<a onClick="popup('http://www.biomedcentral.com/1752-0509/2/56/mathml/M20','MathML',630,470);return false;" target="_blank" href="http://www.biomedcentral.com/1752-0509/2/56/mathml/M20">View MathML</a>

(8)

In equation (8), x [tk] and φ[tk] are the kth elements of X and Φ respectively.

Here, we expect the log-likelihood function to have the maxima at θ = <a onClick="popup('http://www.biomedcentral.com/1752-0509/2/56/mathml/M21','MathML',630,470);return false;" target="_blank" href="http://www.biomedcentral.com/1752-0509/2/56/mathml/M21">View MathML</a> and σ2 = <a onClick="popup('http://www.biomedcentral.com/1752-0509/2/56/mathml/M22','MathML',630,470);return false;" target="_blank" href="http://www.biomedcentral.com/1752-0509/2/56/mathml/M22">View MathML</a>. The necessary conditions for determining maximum likelihood estimates <a onClick="popup('http://www.biomedcentral.com/1752-0509/2/56/mathml/M21','MathML',630,470);return false;" target="_blank" href="http://www.biomedcentral.com/1752-0509/2/56/mathml/M21">View MathML</a> and <a onClick="popup('http://www.biomedcentral.com/1752-0509/2/56/mathml/M22','MathML',630,470);return false;" target="_blank" href="http://www.biomedcentral.com/1752-0509/2/56/mathml/M22">View MathML</a> must consist of [59]:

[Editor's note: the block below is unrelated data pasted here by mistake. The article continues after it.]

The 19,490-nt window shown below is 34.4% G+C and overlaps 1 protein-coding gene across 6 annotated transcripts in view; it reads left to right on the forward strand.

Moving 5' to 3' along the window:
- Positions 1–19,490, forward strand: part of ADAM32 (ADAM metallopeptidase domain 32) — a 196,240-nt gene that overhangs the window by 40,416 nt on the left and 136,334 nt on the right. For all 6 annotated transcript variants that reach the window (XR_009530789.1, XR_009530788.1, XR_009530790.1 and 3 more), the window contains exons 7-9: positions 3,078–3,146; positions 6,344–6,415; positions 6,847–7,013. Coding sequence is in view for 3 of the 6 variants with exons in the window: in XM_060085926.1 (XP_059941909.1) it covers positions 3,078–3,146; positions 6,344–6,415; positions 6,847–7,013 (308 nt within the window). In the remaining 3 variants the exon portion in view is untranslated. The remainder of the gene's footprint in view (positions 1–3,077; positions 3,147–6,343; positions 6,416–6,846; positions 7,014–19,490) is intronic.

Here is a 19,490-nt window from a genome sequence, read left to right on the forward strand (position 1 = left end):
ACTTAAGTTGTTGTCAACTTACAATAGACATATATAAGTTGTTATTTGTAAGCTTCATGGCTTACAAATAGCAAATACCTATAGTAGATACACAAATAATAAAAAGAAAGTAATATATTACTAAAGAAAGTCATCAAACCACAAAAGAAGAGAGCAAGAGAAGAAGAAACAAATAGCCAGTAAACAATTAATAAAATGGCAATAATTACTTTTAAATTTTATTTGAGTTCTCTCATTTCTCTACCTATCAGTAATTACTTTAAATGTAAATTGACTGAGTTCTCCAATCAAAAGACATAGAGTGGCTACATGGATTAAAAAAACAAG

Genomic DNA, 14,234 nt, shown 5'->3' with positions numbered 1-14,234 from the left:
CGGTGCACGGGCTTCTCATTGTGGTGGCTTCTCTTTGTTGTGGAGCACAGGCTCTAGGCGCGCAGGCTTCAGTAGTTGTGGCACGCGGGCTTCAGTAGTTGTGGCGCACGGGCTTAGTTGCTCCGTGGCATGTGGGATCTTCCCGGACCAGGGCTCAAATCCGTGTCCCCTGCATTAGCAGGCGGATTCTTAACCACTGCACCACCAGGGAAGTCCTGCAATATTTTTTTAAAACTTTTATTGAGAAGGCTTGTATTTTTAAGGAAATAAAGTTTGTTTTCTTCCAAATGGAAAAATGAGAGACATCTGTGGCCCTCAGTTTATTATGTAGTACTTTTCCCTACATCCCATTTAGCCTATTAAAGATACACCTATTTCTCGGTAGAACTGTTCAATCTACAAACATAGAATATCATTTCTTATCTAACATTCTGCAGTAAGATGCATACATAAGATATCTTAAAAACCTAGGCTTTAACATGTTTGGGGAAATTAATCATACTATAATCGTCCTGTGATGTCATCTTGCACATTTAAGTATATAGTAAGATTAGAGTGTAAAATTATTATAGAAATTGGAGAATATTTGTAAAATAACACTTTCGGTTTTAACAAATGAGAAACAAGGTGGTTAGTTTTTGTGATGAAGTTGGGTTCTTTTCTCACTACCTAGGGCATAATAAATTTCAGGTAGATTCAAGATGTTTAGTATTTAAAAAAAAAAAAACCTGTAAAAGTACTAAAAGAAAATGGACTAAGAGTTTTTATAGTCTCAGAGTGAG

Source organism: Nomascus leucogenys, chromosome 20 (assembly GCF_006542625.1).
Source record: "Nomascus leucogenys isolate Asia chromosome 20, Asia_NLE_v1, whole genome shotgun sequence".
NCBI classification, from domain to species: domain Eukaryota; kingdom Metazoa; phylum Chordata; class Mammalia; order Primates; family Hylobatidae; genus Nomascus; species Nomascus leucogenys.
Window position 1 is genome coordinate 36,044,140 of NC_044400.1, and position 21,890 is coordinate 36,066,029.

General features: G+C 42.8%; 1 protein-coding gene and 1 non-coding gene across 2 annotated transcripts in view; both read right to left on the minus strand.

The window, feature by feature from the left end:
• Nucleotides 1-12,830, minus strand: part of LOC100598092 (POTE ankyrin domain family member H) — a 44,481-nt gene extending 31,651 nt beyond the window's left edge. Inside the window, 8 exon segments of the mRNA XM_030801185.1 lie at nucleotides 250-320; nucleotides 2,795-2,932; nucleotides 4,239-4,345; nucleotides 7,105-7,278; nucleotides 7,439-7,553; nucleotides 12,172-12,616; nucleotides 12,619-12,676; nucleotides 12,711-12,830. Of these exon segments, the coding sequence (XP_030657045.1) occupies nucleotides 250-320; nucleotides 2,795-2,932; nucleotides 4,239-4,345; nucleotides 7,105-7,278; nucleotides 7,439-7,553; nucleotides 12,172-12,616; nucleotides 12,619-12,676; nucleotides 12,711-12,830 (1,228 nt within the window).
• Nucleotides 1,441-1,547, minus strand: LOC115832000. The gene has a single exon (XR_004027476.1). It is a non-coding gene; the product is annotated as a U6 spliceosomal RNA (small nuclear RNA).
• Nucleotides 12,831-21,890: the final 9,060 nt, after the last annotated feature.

<a onClick="popup('http://www.biomedcentral.com/1752-0509/2/56/mathml/M23','MathML',630,470);return false;" target="_blank" href="http://www.biomedcentral.com/1752-0509/2/56/mathml/M23">View MathML</a>

(9)

After some computational arrangements from equation (9), the estimated parameters <a onClick="popup('http://www.biomedcentral.com/1752-0509/2/56/mathml/M21','MathML',630,470);return false;" target="_blank" href="http://www.biomedcentral.com/1752-0509/2/56/mathml/M21">View MathML</a> and <a onClick="popup('http://www.biomedcentral.com/1752-0509/2/56/mathml/M22','MathML',630,470);return false;" target="_blank" href="http://www.biomedcentral.com/1752-0509/2/56/mathml/M22">View MathML</a> are:

<a onClick="popup('http://www.biomedcentral.com/1752-0509/2/56/mathml/M24','MathML',630,470);return false;" target="_blank" href="http://www.biomedcentral.com/1752-0509/2/56/mathml/M24">View MathML</a>

(10)

<a onClick="popup('http://www.biomedcentral.com/1752-0509/2/56/mathml/M25','MathML',630,470);return false;" target="_blank" href="http://www.biomedcentral.com/1752-0509/2/56/mathml/M25">View MathML</a>